A lively introduction to African studies Entertainers, curators enhance school lessons

March 26, 1996|By TaNoah V. Sterling | TaNoah V. Sterling,SUN STAFF

From listening to folk tales and studying transportation to watching African dances and learning about tribes, fourth-graders at Crofton Woods Elementary school are getting a lesson about Kenya that can't be found in any textbook.

As part of their geography, history, and government lessons on the African country, the students are learning about Kenyan arts and culture this week from a visiting storyteller, dancer, drummer and museum curators.

The African Experience began yesterday when Alice McGil delighted a crowd of about 120 children with "jump tales," or folk tales, so called because of the crowd's reaction to the story.

"It kept me jumping," said Chris Robinson, 9, referring to Ms. McGil's style of lowering her voice to a whisper, then booming into the microphone with her next thought. "Every time she did that I just shook."

Mrs. McGil will be followed by musician Tim Gregory, who will perform on African drums, and Liberian-born dancer Dr. Dawn Barnes, who will perform twice tomorrow and four times on Thursday. Carol and Doris Ligon from the Maryland Museum of African Art, who bring a hands-on presentation of masks, textiles, jewelry and musical instruments.

The two-week study of Kenya is part of every county fourth-grader's studies.

In their regular classes, students spend time studying Kenyan government, transportation, tribes and geography. But Crofton Woods teachers decided two years ago that they wanted to enhance the studies by including cultural aspects of the country.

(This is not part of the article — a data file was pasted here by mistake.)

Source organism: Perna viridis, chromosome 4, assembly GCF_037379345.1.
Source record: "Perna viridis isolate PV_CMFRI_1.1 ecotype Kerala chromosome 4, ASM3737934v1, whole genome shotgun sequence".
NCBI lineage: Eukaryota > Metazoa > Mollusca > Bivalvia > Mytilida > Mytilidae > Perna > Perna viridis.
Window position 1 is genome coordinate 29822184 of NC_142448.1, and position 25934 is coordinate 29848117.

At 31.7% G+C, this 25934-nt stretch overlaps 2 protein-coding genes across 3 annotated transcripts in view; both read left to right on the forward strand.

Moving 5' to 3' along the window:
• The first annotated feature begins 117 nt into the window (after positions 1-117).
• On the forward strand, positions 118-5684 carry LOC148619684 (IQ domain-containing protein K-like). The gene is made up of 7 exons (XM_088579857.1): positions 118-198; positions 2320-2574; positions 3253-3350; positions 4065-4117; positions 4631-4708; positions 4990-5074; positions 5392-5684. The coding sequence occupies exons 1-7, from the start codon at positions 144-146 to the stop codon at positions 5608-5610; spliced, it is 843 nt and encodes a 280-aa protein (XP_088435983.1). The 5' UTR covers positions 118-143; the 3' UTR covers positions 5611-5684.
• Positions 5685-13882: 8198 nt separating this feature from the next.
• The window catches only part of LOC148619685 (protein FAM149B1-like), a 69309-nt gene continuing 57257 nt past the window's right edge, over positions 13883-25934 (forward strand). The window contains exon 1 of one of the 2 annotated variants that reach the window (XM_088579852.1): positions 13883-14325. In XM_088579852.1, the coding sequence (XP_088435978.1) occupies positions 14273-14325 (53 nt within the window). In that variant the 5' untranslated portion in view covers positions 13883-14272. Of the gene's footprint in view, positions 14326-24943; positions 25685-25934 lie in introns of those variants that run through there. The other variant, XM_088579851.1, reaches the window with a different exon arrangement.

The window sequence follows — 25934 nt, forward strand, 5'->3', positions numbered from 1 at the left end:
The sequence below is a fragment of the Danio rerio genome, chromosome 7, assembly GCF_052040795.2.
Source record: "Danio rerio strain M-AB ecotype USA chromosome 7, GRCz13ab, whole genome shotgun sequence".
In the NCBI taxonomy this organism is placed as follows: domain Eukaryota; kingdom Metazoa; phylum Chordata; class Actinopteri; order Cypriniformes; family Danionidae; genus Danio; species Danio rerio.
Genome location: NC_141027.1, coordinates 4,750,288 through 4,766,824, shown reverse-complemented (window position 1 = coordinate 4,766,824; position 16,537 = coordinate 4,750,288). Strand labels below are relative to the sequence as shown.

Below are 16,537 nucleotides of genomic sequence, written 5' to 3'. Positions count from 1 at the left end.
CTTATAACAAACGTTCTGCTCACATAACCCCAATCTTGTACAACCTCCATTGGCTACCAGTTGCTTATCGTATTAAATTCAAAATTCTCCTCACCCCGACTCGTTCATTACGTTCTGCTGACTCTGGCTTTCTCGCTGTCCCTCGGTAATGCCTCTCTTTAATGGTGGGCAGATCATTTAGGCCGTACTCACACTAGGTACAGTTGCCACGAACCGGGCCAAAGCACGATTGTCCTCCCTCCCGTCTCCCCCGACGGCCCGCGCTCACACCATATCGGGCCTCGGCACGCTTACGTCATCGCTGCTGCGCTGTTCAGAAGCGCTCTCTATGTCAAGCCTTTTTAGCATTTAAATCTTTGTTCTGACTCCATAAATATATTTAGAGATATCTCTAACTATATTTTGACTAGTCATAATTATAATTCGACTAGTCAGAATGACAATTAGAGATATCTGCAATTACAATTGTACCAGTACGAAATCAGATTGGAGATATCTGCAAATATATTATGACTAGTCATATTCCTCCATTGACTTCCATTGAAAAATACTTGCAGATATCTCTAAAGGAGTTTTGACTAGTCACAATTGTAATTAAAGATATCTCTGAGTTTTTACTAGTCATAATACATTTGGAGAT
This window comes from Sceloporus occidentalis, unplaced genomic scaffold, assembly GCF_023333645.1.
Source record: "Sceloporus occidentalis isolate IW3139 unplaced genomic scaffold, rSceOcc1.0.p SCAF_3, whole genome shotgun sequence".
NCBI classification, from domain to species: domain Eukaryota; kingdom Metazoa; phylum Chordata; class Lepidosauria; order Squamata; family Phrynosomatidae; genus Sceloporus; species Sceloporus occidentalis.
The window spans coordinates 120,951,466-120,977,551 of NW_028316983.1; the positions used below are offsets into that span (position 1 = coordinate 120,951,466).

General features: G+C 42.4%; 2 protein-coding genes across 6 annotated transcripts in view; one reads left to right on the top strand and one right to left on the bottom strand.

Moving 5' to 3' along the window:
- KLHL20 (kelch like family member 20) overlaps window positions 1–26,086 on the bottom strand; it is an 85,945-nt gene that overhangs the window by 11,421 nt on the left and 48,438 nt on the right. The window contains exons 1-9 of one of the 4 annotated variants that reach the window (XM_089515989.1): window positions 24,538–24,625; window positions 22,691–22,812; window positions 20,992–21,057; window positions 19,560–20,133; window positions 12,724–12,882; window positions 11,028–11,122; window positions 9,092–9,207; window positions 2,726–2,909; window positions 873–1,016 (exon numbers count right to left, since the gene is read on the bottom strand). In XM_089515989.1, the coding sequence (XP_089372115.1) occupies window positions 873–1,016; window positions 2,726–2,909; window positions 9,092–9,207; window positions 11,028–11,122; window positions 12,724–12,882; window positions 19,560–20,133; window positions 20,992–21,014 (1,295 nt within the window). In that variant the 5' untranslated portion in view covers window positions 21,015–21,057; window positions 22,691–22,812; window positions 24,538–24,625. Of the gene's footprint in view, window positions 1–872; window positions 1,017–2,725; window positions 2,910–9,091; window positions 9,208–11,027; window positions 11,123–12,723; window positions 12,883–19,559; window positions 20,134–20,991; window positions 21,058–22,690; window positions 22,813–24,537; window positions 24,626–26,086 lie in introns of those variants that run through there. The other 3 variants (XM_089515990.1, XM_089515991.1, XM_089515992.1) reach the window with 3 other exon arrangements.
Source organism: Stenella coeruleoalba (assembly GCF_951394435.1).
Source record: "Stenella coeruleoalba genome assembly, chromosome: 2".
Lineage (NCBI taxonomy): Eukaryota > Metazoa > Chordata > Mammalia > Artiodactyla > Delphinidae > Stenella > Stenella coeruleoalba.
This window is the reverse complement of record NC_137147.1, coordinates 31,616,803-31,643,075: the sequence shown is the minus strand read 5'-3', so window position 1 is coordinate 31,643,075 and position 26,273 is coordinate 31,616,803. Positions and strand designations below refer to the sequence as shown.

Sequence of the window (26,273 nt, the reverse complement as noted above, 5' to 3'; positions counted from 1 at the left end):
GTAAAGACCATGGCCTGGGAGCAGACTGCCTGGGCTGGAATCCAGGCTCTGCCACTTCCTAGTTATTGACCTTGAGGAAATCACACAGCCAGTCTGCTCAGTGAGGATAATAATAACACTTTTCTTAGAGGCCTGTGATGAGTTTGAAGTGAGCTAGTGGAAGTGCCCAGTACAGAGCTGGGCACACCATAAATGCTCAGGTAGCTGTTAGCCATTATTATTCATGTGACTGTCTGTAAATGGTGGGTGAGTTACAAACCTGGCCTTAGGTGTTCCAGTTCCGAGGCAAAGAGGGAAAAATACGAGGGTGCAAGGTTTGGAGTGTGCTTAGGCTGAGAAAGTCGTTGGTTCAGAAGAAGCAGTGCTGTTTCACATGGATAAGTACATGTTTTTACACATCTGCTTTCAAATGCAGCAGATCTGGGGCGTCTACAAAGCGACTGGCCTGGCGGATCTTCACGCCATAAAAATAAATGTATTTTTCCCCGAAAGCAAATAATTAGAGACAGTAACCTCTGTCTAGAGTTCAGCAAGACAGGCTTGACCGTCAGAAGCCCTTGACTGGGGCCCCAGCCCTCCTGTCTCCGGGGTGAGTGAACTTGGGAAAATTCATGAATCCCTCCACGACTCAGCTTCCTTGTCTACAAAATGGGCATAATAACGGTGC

Art teacher Barbara Cox, music teacher Carol Schwalm and dance teacher Bonnie Russell coordinated with the fourth-grade team of teachers at Crofton Woods to create a curriculum they can pass on to schools throughout the county.

They spent two years researching Kenyan art exhibits in museums and finding artists they could bring to the school for performances. They received two $3,500 grants from the Baltimore Community Foundation and the Cultural Arts Foundation of Anne Arundel County.

With the money, they hired an artist in residence last year to perform dances and songs for the students over the weeklong project. This year the money was spent on more artists and Kenyan masks, clothing and musical instruments, which will be put into a chest and shared with other schools next year, Ms. Cox said.

Each school that takes a chest must agree to develop a new lesson plan and add it to the chest when it is returned.

"I think it makes the arts more alive," said Ms. Cox. "They're going to learn and appreciate the arts of other cultures."

Pub Date: 3/26/96

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